With the facilities of the SolarLab, atomic layers can be applied to solar cells, in a quick, controlled manner, making solar cells even more efficient.
Thin layers make more efficient solar cells
Solar cells comprise various extremely thin layers of materials, each with its own job to do. Together they ensure that sunlight is converted into electricity as efficiently as possible, and that energy loss is minimized. To make solar cells even more efficient, scientists search ceaselessly for new materials and innovative ways of making these nanolayers. The SolarLab facilitates this research by providing state-of-the-art instruments.
Anti-reflective coatings and protective layers
With the facilities of the SolarLab, thin layers can be applied to a substrate at high speed and with extreme precision. Using this technology, scientists at TU/e developed thin coatings that prevent the reflection of sunlight. They also generated a highly effective passivating layer, a protective layer that prevents the leakage of charge. The SolarLab's facilities have enabled scientists to develop nanolayers made of perovskite: a very promising new material in the fabrication of solar cells.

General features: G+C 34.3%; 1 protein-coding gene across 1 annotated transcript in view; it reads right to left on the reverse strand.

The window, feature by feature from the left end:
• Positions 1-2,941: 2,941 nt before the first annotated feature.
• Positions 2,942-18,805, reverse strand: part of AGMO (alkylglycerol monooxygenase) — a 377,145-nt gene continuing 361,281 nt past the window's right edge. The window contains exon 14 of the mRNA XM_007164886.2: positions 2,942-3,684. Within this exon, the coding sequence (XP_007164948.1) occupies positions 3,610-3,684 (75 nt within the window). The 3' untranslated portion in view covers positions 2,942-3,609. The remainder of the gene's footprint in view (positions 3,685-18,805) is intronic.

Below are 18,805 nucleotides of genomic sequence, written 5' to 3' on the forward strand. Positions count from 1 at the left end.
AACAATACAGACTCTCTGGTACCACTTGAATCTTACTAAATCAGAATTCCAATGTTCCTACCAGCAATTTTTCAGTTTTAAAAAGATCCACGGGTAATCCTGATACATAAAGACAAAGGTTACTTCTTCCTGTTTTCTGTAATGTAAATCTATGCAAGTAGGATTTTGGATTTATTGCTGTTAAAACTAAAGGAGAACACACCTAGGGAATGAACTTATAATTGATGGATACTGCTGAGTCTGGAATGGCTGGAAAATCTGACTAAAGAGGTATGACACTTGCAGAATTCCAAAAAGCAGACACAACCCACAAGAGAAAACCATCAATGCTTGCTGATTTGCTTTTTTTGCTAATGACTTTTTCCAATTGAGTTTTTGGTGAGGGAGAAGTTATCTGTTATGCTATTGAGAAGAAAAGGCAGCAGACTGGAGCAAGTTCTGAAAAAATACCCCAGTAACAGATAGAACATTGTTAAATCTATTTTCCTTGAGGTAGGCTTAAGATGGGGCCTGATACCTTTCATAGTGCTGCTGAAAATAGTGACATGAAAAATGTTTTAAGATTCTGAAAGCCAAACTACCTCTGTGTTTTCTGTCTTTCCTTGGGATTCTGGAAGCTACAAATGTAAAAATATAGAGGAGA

The laboratory specializes in atomic layer deposition: the creation of various atomic layers on a substrate. This can be achieved in a number of ways, such as plasma-assisted atomic layer deposition, one of the methods in which the laboratory excels. As plasma is a reactive gas, it reacts with the atoms on the surface of the material to which it is exposed. When the reaction is complete, the surface is covered in a new layer.
With the SolarLab's deposition methods, the atomic layers can be applied quickly, accurately and precisely. What's more, as this process can take place at a low temperature, these methods are suitable for application to polymers and other organic materials. The scientists connected to the SolarLab have a thorough understanding of the processes that underpin the deposition methods. This knowledge forms a unique springboard for innovative solutions in the field of nanolayer deposition.
Scientists at TU/e cooperate in the SolarLab with a range of external partners, such as ECN, IMEC and Solliance. External companies, such as FEI, Levitech, Meyer-Burger, Océ, Philips and Toyota, also use the facilities. Interested parties can contact Erwin Kessels.